The entire Indian Act is based on race. So how can the rules that govern reserves not be based on race?

It makes no sense.

Yet the court insists the only thing that matters in this case is Jenkinson simply didn't own a bar on a reserve and basically, tough luck for him.

The court goes on to suggest it's within Jenkinson's control to own a bar on a reserve, which is ludicrous.

Two sets of laws

"I agree with the Crown that the distinction is premised on what he does and where he does it," the court ruled. "Both of these are within his control."

They are? Jenkinson can fix his problem by simply setting up shop on a reserve?

Obviously not.

None of this really matters, anyway. Because the fact we have two sets of laws for two sets of people based on their race has been settled years ago.

Courts can call it whatever they want and claim this type of segregation has nothing to do with race, but we all know it does.

Even without the province's smoking ban exemption for Indian reserves, First Nations -- under the Indian Act -- can still bring in their own smoking bylaws that would override the provincial ban.

They've been doing it in places like Yorkton, Sask., -- which has an urban reserve -- for years.

One set of laws for one race, a different set of laws for another.
This is not about race, the author is clearly ignorant of something called legal jurisdiction. Reserves are self-governed and akin to a province, meaning provincial laws have no jurisdiction. The only laws that apply are federal laws and local laws. It would be beyond the scope of the provincial government legal authority to enforce their laws on another jurisdiction. This is the equivalent of a Dauphin bar owner claiming a local bylaw imposing minimum drink pricing was discriminatory because the bar owner in Brandon doesn't have to follow such a rule.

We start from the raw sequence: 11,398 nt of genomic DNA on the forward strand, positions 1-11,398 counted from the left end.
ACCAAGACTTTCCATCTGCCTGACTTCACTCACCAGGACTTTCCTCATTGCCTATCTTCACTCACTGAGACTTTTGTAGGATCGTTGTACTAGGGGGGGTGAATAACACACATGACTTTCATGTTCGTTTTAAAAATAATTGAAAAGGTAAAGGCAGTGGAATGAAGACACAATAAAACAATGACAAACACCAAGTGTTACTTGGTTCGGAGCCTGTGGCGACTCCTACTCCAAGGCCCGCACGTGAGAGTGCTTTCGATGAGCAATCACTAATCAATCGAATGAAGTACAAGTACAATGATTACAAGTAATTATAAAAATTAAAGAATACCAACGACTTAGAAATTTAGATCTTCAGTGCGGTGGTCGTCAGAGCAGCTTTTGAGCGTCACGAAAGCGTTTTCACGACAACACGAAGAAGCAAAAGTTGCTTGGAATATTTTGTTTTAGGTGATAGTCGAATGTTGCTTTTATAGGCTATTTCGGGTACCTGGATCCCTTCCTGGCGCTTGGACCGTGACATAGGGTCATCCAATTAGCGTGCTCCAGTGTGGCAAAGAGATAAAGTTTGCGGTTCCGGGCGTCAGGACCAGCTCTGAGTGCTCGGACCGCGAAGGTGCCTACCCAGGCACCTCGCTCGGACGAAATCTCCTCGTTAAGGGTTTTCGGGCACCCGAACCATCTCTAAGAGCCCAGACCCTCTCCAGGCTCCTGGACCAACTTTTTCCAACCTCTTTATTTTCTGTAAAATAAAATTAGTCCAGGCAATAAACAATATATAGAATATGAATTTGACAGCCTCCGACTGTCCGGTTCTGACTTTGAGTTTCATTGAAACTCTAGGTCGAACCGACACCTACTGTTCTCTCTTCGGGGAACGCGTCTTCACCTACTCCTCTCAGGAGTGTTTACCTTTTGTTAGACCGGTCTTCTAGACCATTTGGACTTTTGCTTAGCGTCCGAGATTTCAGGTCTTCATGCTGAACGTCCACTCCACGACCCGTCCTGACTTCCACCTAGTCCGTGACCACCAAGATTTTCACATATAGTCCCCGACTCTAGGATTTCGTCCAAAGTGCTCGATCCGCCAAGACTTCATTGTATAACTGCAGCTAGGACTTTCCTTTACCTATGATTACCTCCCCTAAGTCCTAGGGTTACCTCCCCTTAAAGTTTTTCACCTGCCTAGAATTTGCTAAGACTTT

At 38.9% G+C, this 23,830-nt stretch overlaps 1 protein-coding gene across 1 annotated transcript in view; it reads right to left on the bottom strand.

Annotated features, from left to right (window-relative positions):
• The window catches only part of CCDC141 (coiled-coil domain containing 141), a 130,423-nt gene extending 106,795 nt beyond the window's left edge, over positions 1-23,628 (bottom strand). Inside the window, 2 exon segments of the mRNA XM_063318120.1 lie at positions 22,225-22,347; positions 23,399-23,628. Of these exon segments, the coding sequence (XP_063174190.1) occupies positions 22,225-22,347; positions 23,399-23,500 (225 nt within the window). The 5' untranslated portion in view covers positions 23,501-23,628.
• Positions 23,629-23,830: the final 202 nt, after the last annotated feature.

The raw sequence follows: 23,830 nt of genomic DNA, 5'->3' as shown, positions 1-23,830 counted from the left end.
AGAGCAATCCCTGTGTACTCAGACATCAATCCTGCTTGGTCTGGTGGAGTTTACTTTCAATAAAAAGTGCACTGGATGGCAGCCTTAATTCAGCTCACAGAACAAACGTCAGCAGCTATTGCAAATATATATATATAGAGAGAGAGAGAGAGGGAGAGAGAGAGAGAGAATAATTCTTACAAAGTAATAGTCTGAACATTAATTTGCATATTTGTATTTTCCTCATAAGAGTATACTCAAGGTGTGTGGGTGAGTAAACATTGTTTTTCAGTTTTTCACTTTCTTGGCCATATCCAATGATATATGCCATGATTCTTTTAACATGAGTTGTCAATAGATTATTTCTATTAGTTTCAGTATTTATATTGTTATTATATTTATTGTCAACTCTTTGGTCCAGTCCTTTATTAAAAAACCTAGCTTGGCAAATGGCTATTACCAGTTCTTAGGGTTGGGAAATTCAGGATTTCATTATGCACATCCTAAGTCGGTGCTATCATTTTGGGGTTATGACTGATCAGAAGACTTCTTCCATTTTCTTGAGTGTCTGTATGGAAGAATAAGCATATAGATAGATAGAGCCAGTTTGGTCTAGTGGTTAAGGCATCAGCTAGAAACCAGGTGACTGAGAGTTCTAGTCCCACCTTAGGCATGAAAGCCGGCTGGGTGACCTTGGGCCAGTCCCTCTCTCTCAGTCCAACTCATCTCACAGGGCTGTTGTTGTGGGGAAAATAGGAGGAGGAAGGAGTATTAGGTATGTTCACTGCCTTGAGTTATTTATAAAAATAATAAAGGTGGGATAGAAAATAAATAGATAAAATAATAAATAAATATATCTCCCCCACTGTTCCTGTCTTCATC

I can understand the common person not have such an understanding of the reality of the laws concerning First Nations, but we should expect more from journalists.
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  #55  
Old Posted Mar 14, 2008, 5:17 AM
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^ who funds/controls the provincial health care system?

That should trump the juristictional arguments where smoking is concerned.
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  #56  
Old Posted Mar 14, 2008, 7:25 AM
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^ who funds/controls the provincial health care system?